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Old 10-22-2007, 02:10 AM   #991
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Great, great reviews, monkeyskin. I think Ikiru is Kurosawa's masterpiece, and is just one of those films that make you reevaluate your own life. It's just one of the greatest films EVER.

Rififi is another classic, and I had the pleasure of seeing this in the theatre when a new print was released maybe 5 or so years ago. That heist scene is so brilliant and ballsy...can you imagine a director (or more to the point, a studio) today having the courage to let the images speak for themselves for that long? No fucking way.
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Old 10-22-2007, 02:16 AM   #992
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Quote:
Originally posted by deep
Gone Baby Gone

8/10

I liked the entire film, all aspects of it.

Especially the ending.


In times like these -
when we have a continued involvement in Iraq ,
the rational thing to do would be for the U S to draw down and pull out

and the counter argument is only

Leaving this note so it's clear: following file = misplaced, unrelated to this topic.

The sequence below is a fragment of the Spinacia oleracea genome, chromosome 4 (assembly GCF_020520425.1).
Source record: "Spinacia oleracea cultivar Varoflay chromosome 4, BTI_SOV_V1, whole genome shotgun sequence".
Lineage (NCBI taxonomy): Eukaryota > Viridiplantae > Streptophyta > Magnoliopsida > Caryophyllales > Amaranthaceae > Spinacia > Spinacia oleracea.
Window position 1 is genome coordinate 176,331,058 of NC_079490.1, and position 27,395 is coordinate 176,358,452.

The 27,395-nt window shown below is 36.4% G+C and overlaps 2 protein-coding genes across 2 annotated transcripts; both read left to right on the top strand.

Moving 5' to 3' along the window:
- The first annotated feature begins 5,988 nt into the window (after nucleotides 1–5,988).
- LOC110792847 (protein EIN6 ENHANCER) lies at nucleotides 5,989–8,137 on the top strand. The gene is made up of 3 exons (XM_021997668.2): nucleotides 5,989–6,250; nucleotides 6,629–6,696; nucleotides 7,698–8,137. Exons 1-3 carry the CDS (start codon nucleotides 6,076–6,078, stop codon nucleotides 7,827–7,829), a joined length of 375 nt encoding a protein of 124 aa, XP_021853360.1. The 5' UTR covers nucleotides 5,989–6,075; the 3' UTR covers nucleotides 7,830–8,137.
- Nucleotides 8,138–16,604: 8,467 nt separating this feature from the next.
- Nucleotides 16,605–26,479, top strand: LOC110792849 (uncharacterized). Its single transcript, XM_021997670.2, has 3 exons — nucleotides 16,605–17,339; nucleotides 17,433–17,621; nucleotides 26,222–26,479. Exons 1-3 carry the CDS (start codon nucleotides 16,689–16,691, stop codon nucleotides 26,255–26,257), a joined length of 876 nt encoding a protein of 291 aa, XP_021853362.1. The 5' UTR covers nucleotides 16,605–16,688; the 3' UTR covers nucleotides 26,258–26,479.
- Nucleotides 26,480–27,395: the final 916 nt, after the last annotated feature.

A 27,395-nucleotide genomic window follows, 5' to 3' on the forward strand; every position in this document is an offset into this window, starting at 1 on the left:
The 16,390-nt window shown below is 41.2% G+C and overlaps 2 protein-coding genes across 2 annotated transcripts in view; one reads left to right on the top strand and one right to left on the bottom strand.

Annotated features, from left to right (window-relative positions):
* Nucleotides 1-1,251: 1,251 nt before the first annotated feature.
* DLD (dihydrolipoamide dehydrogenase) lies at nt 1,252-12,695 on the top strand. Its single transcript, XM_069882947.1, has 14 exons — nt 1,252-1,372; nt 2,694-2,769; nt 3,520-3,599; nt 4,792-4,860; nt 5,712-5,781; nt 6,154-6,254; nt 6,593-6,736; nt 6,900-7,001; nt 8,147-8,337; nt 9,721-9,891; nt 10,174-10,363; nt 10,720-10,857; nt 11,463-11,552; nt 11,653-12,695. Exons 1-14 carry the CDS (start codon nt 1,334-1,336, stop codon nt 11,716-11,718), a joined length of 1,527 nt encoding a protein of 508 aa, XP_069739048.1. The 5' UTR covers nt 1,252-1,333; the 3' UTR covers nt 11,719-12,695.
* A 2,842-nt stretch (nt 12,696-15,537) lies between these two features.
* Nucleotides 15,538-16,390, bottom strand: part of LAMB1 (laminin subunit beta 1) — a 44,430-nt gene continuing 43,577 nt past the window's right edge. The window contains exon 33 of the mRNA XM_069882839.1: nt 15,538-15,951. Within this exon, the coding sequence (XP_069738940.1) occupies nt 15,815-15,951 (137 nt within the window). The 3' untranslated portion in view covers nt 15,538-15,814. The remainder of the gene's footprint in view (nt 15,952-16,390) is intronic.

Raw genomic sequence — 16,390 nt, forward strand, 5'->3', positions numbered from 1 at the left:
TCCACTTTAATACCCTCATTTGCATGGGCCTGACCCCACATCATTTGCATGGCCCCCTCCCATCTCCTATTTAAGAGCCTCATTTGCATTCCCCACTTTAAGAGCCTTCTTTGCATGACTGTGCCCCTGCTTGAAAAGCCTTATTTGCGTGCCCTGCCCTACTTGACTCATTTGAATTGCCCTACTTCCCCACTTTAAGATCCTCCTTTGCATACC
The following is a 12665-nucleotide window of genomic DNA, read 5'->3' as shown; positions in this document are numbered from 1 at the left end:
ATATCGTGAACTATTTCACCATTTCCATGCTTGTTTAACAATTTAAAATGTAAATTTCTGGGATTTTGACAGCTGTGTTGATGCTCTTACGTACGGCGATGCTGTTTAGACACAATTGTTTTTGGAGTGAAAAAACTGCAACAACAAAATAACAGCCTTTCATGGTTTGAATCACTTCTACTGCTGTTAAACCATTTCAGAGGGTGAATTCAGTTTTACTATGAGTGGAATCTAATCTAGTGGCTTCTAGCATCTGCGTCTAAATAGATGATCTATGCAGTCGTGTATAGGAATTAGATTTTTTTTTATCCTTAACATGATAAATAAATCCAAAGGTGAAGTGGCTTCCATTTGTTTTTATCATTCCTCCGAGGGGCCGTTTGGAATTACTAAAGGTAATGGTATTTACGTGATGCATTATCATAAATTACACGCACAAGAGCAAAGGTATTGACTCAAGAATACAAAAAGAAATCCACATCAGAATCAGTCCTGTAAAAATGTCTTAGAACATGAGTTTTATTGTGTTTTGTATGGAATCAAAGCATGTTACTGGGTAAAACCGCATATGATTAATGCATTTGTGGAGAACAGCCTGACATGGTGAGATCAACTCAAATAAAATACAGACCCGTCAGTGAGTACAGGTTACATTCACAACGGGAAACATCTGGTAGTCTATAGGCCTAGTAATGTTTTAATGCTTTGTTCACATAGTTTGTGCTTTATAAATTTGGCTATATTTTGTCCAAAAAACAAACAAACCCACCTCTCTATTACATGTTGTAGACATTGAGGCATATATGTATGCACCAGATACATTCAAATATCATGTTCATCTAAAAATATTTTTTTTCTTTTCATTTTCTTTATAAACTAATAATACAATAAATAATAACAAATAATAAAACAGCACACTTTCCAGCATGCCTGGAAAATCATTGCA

"We are doing the right thing
it does not matter what the costs are,
or the consequences."

- the person that is the "decider" smugly hides behind the premise of "absolutes".

Deep, I'm assuming that with your political statements you're attempting to draw a parallel to the moral issue addressed at the end of the film, and without going into spoiler territory, are you saying you agree or disagree with Casey Affleck's decision? Because the more I think about it, the more I think he was right. If I'm reading you correctly, you're saying that the U.S. Government's pride and/or honor is preventing them from doing the right thing, and that Affleck has fallen into the same trap. But whereas the U.S.'s reasoning behind that stubbornness is empty, there is something very just in Affleck's position. It's not that cut and dried.